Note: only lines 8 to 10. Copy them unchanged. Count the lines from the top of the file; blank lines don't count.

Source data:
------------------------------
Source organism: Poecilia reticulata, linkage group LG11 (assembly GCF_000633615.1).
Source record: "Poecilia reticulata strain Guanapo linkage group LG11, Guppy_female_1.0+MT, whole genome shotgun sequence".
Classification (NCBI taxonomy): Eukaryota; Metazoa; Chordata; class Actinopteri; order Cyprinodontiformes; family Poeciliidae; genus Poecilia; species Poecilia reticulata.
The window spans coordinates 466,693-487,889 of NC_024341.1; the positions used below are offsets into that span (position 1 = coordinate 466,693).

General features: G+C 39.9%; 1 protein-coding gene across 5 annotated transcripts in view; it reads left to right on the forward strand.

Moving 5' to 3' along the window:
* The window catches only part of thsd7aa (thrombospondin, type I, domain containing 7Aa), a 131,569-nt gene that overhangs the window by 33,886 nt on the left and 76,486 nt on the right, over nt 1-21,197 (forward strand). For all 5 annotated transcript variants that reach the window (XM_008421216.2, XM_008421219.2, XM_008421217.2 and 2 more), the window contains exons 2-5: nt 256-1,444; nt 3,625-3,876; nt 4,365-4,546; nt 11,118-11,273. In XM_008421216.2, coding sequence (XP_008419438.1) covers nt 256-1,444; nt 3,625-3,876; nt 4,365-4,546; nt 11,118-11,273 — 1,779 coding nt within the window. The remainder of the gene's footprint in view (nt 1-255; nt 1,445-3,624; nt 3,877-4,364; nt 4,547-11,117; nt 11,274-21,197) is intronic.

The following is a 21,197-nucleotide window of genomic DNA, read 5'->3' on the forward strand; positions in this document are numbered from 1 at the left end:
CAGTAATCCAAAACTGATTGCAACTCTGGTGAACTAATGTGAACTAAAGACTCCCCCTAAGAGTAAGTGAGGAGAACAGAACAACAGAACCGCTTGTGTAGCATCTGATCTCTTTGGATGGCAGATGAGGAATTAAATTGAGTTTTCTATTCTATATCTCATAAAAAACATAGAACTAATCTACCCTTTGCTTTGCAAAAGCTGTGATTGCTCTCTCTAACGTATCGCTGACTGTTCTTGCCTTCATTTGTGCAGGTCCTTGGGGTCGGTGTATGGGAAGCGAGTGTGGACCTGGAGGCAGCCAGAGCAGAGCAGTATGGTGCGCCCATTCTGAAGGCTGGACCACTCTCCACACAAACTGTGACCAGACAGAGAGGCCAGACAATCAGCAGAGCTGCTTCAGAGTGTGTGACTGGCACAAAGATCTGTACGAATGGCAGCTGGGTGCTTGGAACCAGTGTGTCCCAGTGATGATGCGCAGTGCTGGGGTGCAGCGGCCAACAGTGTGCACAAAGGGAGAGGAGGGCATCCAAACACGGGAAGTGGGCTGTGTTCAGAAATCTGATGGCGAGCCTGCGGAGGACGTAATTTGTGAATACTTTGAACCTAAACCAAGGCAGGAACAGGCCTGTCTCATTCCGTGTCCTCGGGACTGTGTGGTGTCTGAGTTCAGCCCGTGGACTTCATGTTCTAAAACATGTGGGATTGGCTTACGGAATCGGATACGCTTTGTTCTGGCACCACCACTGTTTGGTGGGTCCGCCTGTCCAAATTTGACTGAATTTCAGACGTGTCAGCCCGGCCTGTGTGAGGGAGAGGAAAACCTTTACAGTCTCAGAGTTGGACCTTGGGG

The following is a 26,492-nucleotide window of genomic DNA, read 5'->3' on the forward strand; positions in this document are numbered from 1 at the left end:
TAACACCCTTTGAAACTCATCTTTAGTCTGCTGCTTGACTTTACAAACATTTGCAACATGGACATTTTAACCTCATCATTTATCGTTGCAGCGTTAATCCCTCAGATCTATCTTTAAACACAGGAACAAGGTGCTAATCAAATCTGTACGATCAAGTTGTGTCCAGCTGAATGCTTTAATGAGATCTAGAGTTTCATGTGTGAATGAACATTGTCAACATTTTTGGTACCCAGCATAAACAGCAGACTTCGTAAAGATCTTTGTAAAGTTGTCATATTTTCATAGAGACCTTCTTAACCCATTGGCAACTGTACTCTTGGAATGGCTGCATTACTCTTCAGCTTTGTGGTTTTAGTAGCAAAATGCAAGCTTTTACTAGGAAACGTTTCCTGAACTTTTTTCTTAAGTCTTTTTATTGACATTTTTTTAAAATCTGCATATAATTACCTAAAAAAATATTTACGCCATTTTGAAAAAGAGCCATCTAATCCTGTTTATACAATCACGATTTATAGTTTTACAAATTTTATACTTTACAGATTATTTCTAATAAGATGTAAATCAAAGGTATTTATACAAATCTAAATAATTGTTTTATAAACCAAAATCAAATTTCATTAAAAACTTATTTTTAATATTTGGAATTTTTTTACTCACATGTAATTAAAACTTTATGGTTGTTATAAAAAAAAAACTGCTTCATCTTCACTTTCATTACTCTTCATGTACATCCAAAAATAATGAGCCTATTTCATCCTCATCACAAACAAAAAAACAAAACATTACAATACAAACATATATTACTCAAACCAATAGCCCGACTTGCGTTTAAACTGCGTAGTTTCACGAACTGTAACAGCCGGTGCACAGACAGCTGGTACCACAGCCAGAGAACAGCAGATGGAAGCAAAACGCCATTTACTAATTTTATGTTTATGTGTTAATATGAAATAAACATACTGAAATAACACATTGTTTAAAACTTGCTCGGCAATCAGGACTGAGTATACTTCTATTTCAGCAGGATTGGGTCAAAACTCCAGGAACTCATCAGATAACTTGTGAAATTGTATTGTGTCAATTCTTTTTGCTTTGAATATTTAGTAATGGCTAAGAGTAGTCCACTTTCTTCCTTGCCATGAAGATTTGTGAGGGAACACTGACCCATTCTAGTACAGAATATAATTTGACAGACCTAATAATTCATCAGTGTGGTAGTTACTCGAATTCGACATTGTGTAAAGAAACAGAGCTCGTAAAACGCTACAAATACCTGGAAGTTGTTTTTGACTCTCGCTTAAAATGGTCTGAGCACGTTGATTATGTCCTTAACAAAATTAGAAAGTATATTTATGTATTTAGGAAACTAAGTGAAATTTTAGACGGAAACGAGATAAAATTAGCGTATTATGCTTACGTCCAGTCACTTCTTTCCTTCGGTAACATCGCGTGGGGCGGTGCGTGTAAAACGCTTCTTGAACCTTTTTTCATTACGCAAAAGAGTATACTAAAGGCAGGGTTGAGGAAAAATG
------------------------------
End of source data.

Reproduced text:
The following is a 21,197-nucleotide window of genomic DNA, read 5'->3' on the forward strand; positions in this document are numbered from 1 at the left end:
CAGTAATCCAAAACTGATTGCAACTCTGGTGAACTAATGTGAACTAAAGACTCCCCCTAAGAGTAAGTGAGGAGAACAGAACAACAGAACCGCTTGTGTAGCATCTGATCTCTTTGGATGGCAGATGAGGAATTAAATTGAGTTTTCTATTCTATATCTCATAAAAAACATAGAACTAATCTACCCTTTGCTTTGCAAAAGCTGTGATTGCTCTCTCTAACGTATCGCTGACTGTTCTTGCCTTCATTTGTGCAGGTCCTTGGGGTCGGTGTATGGGAAGCGAGTGTGGACCTGGAGGCAGCCAGAGCAGAGCAGTATGGTGCGCCCATTCTGAAGGCTGGACCACTCTCCACACAAACTGTGACCAGACAGAGAGGCCAGACAATCAGCAGAGCTGCTTCAGAGTGTGTGACTGGCACAAAGATCTGTACGAATGGCAGCTGGGTGCTTGGAACCAGTGTGTCCCAGTGATGATGCGCAGTGCTGGGGTGCAGCGGCCAACAGTGTGCACAAAGGGAGAGGAGGGCATCCAAACACGGGAAGTGGGCTGTGTTCAGAAATCTGATGGCGAGCCTGCGGAGGACGTAATTTGTGAATACTTTGAACCTAAACCAAGGCAGGAACAGGCCTGTCTCATTCCGTGTCCTCGGGACTGTGTGGTGTCTGAGTTCAGCCCGTGGACTTCATGTTCTAAAACATGTGGGATTGGCTTACGGAATCGGATACGCTTTGTTCTGGCACCACCACTGTTTGGTGGGTCCGCCTGTCCAAATTTGACTGAATTTCAGACGTGTCAGCCCGGCCTGTGTGAGGGAGAGGAAAACCTTTACAGTCTCAGAGTTGGACCTTGGGG

The following is a 26,492-nucleotide window of genomic DNA, read 5'->3' on the forward strand; positions in this document are numbered from 1 at the left end: